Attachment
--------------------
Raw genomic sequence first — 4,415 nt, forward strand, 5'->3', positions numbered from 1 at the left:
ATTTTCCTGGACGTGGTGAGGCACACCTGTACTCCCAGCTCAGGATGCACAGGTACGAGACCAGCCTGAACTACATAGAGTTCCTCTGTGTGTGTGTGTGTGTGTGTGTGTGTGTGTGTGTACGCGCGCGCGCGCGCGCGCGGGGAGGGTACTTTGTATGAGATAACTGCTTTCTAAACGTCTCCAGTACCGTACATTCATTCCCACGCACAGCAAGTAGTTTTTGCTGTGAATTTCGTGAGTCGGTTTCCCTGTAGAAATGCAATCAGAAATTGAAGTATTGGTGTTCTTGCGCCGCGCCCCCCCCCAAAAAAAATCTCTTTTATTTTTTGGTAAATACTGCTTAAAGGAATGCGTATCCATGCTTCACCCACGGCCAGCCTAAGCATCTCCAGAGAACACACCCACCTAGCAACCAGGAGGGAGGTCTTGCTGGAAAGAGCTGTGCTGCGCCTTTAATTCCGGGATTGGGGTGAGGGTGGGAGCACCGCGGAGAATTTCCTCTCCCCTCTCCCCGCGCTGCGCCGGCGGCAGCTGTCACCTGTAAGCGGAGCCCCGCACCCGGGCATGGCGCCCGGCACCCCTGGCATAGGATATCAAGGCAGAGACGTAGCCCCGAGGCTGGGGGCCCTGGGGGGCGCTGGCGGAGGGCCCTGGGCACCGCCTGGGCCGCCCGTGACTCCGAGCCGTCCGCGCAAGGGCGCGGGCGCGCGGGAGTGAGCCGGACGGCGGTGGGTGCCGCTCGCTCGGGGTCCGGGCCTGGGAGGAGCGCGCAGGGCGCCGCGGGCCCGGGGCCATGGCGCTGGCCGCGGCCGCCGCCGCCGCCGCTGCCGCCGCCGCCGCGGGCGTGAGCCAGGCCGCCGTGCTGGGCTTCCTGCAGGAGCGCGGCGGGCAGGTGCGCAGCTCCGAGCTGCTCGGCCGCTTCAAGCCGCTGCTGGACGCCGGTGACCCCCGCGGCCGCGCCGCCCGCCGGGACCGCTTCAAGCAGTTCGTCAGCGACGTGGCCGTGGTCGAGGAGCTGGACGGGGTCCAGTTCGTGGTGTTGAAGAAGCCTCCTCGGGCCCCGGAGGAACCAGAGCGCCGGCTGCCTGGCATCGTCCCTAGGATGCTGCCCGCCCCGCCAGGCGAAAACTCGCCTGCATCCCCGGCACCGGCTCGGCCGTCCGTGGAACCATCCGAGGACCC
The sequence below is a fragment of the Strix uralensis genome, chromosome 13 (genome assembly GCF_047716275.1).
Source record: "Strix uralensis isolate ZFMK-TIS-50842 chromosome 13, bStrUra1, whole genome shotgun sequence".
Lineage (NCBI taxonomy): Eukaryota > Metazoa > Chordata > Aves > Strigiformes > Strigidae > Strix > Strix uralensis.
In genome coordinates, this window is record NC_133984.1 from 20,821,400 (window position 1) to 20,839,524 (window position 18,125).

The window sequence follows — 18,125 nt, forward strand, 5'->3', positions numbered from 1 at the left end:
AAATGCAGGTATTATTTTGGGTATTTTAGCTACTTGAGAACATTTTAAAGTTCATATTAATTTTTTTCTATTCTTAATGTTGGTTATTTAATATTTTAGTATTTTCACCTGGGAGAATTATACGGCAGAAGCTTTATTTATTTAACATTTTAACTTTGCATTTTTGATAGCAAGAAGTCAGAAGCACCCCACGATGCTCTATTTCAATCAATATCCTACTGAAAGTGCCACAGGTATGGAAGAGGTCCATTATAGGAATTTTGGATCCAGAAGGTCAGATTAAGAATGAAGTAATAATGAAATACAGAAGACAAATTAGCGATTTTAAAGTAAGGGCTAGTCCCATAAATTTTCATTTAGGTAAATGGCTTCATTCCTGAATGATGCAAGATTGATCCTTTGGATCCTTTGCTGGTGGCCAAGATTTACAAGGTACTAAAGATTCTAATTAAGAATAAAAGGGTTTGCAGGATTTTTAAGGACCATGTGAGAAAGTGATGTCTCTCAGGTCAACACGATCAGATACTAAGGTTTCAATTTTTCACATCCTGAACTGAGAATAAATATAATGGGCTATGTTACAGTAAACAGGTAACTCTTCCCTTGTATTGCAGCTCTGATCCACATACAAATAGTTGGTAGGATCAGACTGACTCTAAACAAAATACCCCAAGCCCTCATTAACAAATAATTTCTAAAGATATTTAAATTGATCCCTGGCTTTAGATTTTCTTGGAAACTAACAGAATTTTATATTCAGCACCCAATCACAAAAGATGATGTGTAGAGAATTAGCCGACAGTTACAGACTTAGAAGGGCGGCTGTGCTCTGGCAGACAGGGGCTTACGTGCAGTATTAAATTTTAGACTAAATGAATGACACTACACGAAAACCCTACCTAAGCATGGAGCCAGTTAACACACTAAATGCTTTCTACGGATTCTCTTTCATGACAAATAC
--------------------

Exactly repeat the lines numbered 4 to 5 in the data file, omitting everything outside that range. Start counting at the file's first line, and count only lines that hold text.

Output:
Source record: "Strix uralensis isolate ZFMK-TIS-50842 chromosome 13, bStrUra1, whole genome shotgun sequence".
Lineage (NCBI taxonomy): Eukaryota > Metazoa > Chordata > Aves > Strigiformes > Strigidae > Strix > Strix uralensis.